Jan has provided us with practical, valuable advice. Working with CTC Productivity has increased my firm's overall efficiency by at least 30%. Money and time well spent!
Douglas Brown, Brown & Carlson
Our team walked away with many action items to save us time: more efficient use of emails, more effective meetings, and increased focus time through time management best practices.
Wendi Breuer, SeaChange
During a CEO peer group session, a member told us how just one tip Jan suggested could positively impact the way his entire company operated.  He said, "That right there is a multi-million dollar idea."
Tom McDougall, High Point Networks
Jan is great at listening, sorting out the problems and providing practical advice with follow-up steps. I found her coaching to be a great way to boost my personal effectiveness and that of our team.
Jim Schowalter, MN Council of Health Plans
Jan has a talent for quickly identifying strengths, weaknesses and realistic areas for improvement.
Michael Opack, Heacox, Hartman, Koshmrl, Cosgriff, & Johnson P.A.

As if hearing your coworker blowing his nose over the wall of the cubicle wasn’t bad enough.  Now, there’s no wall, and you have to see it, too!  Doesn’t quite meet your expectations of professionalism?  Whether you’re the boss, who’s just decided to move to an open workspace floor plan, or you’re the employee, who’s found yourself in the midst of one, this arrangement, like any, comes with pros and cons.  Despite the unusual seating arrangement, business must continue as usual, so embrace the idea and learn how to maintain your productivity.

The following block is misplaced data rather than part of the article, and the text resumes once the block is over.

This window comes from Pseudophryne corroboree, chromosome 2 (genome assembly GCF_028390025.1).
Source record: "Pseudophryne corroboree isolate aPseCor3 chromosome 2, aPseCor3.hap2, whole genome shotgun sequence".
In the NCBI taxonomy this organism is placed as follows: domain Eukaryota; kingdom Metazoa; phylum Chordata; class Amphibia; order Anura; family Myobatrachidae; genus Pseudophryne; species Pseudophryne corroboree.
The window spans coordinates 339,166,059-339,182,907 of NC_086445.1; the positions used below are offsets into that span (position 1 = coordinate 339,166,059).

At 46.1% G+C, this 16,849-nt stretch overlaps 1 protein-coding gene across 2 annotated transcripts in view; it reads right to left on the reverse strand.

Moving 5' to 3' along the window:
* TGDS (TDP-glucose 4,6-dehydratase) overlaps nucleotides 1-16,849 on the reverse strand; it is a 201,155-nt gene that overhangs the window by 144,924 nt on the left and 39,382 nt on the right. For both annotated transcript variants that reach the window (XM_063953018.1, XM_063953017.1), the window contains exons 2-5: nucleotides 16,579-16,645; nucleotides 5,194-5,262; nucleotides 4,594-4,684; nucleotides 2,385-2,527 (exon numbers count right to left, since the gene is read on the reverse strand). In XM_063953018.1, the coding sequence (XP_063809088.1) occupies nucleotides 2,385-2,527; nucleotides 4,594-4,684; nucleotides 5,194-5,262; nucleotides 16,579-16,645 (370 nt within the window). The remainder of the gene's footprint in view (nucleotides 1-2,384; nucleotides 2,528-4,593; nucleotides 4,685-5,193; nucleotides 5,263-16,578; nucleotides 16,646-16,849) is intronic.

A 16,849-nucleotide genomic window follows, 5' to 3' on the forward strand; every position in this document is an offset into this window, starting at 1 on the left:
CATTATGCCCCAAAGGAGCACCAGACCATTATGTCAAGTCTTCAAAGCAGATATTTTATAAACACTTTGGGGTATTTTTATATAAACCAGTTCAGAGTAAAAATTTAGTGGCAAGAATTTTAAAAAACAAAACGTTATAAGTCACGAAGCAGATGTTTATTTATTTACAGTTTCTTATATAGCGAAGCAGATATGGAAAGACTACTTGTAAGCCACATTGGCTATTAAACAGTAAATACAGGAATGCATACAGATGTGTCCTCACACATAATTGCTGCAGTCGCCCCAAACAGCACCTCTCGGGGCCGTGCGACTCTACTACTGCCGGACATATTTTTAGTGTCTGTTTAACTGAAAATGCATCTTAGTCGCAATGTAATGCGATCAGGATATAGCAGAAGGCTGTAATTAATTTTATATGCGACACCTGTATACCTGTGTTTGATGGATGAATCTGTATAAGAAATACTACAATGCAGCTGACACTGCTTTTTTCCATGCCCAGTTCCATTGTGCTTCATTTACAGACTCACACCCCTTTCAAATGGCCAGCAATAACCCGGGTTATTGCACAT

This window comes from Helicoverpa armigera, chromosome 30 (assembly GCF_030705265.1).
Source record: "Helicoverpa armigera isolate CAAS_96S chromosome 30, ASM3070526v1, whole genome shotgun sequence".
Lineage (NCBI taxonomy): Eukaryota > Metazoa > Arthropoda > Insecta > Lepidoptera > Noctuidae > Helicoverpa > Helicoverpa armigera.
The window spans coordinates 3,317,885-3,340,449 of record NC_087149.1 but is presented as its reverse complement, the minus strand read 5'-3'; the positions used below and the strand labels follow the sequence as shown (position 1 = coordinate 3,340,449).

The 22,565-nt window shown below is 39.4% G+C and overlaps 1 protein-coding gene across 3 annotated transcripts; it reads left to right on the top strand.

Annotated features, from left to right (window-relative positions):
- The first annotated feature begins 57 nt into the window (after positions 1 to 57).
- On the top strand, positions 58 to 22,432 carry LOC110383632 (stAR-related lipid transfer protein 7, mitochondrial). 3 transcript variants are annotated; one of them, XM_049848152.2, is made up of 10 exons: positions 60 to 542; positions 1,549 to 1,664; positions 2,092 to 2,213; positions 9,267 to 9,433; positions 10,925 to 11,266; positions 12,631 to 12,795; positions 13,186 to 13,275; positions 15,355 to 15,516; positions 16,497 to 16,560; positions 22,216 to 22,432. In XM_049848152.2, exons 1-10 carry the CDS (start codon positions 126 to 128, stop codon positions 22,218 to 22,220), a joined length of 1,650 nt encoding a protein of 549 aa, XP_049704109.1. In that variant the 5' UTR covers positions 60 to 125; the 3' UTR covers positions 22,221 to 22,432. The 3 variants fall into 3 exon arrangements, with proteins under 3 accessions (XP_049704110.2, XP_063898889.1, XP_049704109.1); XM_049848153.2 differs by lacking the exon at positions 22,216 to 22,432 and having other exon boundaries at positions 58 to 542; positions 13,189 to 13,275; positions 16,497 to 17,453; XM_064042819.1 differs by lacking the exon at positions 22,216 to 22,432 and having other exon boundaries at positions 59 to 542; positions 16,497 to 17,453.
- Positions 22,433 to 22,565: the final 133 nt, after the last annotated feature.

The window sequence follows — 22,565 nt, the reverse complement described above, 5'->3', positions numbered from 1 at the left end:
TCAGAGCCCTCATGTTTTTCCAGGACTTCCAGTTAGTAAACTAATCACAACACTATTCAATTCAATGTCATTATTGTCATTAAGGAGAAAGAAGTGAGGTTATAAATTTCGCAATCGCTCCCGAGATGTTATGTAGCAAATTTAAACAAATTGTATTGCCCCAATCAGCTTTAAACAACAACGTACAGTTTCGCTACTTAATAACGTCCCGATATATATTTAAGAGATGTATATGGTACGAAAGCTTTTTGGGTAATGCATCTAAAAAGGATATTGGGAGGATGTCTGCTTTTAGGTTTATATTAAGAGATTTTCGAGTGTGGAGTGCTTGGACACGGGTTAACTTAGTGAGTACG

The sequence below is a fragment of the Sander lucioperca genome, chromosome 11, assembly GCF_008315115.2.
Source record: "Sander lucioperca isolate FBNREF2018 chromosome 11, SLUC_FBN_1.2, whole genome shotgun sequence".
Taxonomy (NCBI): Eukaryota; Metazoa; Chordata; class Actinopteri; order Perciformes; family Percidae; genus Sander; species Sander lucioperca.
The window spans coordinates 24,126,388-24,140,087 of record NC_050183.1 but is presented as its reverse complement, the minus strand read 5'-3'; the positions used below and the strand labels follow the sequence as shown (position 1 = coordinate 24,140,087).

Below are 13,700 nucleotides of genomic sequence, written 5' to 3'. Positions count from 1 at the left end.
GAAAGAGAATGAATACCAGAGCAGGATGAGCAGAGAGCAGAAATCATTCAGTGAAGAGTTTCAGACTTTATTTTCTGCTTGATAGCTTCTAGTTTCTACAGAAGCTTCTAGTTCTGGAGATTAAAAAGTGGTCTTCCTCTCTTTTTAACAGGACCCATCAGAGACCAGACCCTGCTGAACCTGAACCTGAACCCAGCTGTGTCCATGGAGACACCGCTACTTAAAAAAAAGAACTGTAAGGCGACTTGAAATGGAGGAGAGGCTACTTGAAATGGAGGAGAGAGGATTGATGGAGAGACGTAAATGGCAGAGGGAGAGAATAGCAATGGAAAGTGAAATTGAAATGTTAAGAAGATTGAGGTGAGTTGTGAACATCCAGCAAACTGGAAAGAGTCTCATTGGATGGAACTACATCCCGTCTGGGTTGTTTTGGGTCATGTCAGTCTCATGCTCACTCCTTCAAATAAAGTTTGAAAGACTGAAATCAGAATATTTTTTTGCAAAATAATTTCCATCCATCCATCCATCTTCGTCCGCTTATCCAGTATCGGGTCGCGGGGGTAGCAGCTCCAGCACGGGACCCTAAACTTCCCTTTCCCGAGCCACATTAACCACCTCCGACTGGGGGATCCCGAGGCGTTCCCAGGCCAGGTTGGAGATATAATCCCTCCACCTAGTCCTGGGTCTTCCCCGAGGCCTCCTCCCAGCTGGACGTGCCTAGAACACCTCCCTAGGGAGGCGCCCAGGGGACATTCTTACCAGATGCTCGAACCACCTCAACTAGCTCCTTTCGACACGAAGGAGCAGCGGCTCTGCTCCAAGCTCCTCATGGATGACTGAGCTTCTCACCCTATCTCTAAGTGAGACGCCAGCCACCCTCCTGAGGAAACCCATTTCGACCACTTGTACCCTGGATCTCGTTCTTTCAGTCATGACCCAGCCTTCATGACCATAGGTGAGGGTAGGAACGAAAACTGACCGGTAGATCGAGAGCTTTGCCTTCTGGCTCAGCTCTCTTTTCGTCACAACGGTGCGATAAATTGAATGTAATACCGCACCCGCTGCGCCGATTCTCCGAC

The open workspace design was introduced as a way to increase collaboration and communication among team members.  If you work in an open workspace, chances are it’s for that very reason.  You work closely with others, you like people, and you’re an expert communicator.  In order to keep those positive attributes, you’ll need to learn to embrace your new space.

Follow these guidelines, and you’ll have a better chance of remaining productive and maintaining job satisfaction.

  1. Set Clear Expectations.  Expectations must be in place and in writing. Just because Christine has been in her chair for the last two hours, doesn’t mean she’s available.  Have a system for letting others know when you can and cannot be approached.
  2. Designate a Quiet Space.  Let’s face it.  People are loud and want to be social.  This can greatly contribute to a productivity drain in an open workspace.  Have a room with closed doors available for reservations in 30-or 45-minute increments for “deep think work”.  Also, a break room is a must!  There’s nothing worse than the distraction of someone’s smelly leftovers when you’re trying to focus.
  3. Remember Your Manners, and Then Forget Them.  A purpose of the open workspace is to allow for greater communication.  That doesn’t mean you should shout across seven people.  It’s ok to get up and walk around.  Take advantage of that.  Respect that others are trying to focus amid whatever chaos you and “seven-seats-away-guy” are trying to resolve.  However, there’s no need to be too polite.  If someone’s obnoxious behavior is impacting your work, say something.  You need to be able to cope with some amount of distraction, but there are limits!

An open workspace isn’t for everyone, but give it a chance.  Following these guidelines can help you make the most of it, without sacrificing your productivity.  If you’re still struggling to make peace with the nose-blowers and social butterflies, give us a call at CTC Productivity.  We can’t put up a wall, but we can help you stay sane in the midst of any workspace changes.

 

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